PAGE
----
Post your “MEDIA” topical homework here:

  1. Note any important points from your book reading that connect with or inform your research topic.
  2. Post a link or citation for at least one article per week on your topic (you should have actually read it, and it will help your teammates if you add some comment as to what interested you).

Folks on other topic teams are welcome to make comments, suggest links, or anything else that would be helpful to this team.

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6 Responses to “Media”

  1. janeweed Says:

    Eisler once more describes the role of media in enforcing the dominant (and dominator) system:

    “There’s the constant media message that what is good for the rich and powerful is good for the masses. There are all the media stories telling us that for the United States to be competitive in the global economy, workers’ wages and benefits must be cut.” (p. 205)

    It’s interesting how Eisler’s book, published in 2007, anticipates the current economic crisis.

  2. janeweed Says:

    Eisler presents a critique of modern corporations that alludes to the role of advertising in perpetuating consumerism:

    “… today’s megacorporations have become instruments for the domination system by further consolidating the concentration of economic power. They control markets, making the idea of a free market a fiction. Their powerful advertising strategies shape consumer purchasing patterns to enrich their coffers. Through both legal and illegal support for politicians, they control many government policies, obtain massive tax-funded subsidies, and successfully oppose environmental and labor regulations.”
    (p. 161)

  3. janeweed Says:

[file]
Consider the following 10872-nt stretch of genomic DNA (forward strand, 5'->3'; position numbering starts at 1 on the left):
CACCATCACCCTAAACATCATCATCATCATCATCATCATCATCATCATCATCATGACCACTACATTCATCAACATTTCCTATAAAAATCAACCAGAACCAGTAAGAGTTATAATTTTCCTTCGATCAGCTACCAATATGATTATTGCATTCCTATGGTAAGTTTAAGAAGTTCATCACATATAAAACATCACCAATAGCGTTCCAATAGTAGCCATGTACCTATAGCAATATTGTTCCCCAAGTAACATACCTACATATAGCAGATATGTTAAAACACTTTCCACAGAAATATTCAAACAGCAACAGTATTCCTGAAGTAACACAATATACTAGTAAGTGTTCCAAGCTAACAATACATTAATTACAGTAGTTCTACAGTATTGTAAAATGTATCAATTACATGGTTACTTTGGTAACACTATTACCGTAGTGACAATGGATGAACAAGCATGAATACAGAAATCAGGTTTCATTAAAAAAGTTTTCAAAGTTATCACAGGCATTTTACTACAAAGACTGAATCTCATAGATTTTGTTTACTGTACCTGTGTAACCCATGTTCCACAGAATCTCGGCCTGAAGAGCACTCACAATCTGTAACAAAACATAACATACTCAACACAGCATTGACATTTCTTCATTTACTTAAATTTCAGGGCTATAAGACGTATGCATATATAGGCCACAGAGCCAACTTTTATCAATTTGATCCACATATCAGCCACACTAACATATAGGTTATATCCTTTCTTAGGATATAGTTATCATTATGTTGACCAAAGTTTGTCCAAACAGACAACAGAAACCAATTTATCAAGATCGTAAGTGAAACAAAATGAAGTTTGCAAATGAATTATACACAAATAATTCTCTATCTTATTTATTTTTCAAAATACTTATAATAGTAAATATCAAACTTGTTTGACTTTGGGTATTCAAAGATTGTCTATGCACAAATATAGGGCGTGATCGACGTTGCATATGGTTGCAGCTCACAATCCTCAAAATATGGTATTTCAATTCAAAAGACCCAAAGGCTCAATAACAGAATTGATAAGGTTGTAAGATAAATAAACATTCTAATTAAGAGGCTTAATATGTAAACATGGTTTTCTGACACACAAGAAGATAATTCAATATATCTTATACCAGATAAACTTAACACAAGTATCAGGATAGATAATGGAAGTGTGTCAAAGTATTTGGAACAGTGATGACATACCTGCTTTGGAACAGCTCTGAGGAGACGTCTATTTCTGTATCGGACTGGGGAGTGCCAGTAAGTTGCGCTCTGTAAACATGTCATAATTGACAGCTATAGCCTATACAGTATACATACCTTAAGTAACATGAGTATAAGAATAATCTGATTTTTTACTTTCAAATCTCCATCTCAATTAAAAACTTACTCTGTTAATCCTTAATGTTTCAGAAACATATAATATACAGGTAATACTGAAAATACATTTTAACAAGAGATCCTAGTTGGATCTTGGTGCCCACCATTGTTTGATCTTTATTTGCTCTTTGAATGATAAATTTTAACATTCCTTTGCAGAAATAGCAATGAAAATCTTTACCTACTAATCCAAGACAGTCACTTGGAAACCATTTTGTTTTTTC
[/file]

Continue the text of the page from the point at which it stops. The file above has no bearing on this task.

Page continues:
As I read the second assignment of Eisler’s “Real Wealth of Nations” I wondered if one could find examples of “partnership” models of media versus “domination” models of media.

    Based on a number of sources, it appears that the internet represents to many an opportunity to transcend the “information monopoly” held by the mass media and “create public spaces of dissent” through “the “social web” – epitomized by blogs, viral videos, and YouTube.” My friend Megan Boler, a media critic in academe, goes so far as to claim that these media “create(s) new pathways for truth to emerge and make(s) possible new tactics for media activism.” http://www.oise.utoronto.ca/depts/tps/Boler/ Also click on “current research”

  4. janeweed Says:

    Riane Eisler in The Real Wealth of Nations identifies one manifestation of media as a source of discontent in society: “… greed and a sense of needing ever more material goods and status are also artificially produced by the domination system. And this sense of never having enough is today further fueled by advertising campaigns that create artificial, even harmful, needs and demands.” (p. 33)

  5. seatruth Says:

    Just getting a jump on the gun with the topic I am most interested in. I nanny full time and find that this is a particularly hot topic among parents and experience the differences of children who watch TV and those who don’t. Just wanted to pass along this link to focus on this particular medium of media

    http://www.med.umich.edu/1libr/yourchild/TV.htm#brain

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